One hundred years ago today, the family of Arthur and Emily Ryerson set out from France to return to their Cooperstown home. They and three of their younger children boarded a ship said to be the fastest available, the R.M.S. Titanic. Sarah Blazonis has more on the fate of the family.
OTSEGO COUNTY, N.Y. -- Arthur Landen Ryerson was a lawyer and businessman with ties to cities like Chicago and Philadelphia, yet it was the peace and familiarity of sites like Otsego County's Hyde Hall he and his family headed toward after learning of the death of his son, Arthur Jr.
"This was always a time when the family was together. The kids were out of school, it's a wonderful place to be. I think they really identified with a happy family life in Cooperstown," said Dr. Gilbert Vincent, a historian with Hyde Hall.
But historians say just a few days after boarding a ship called the Titanic in France, his wife received a rude awakening.
"She heard some people walking along and she called out to them and they said that they should get out and go to the life boats," said Vincent.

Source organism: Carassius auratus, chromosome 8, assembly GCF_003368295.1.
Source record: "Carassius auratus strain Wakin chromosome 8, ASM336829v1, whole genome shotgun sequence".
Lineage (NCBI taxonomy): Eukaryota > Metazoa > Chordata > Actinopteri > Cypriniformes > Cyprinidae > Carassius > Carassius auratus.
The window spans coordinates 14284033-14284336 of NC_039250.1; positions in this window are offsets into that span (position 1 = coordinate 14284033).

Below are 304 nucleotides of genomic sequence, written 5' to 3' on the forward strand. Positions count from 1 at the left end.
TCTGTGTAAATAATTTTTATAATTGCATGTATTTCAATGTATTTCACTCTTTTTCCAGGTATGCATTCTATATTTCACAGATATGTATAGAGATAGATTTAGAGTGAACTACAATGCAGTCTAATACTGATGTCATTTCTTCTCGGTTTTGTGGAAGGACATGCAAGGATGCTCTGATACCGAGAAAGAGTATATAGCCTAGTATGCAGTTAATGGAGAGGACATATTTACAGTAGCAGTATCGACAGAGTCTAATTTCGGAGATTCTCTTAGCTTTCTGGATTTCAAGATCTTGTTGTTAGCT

Ryerson's daughters and wife were able to easily get to the safety of life boats. However, his wife's deposition of that night suggests Ryerson may have been responsible for saving the life of his 13-year-old son.
"The sailor said, 'No boys. This boy can't go on,'" said Vincent. "And Mr. Ryerson, who was there ushering them on, said, 'Of course he's going to go with his mother.' And the sailor said, 'Okay, but no boys after this.'"
After waiting in New York to learn whether or not Arthur Sr. had survived, it was to Cooperstown the family returned to lay father and son to rest.
The family maintained a close connection to Cooperstown following the sinking. Ryerson's daughter, Emily, married into the Clarke family, whose ancestors built Hyde Hall, and became part of the mansion's history. It's there officials plan to feature an exhibit dedicated to the family and their Titanic connection later this spring.
As for Arthur Ryerson, his body was never recovered, but a monument in a Cooperstown cemetery keeps his memory alive with a few simple words: "Lost on the S.S. Titanic...giving his life for others."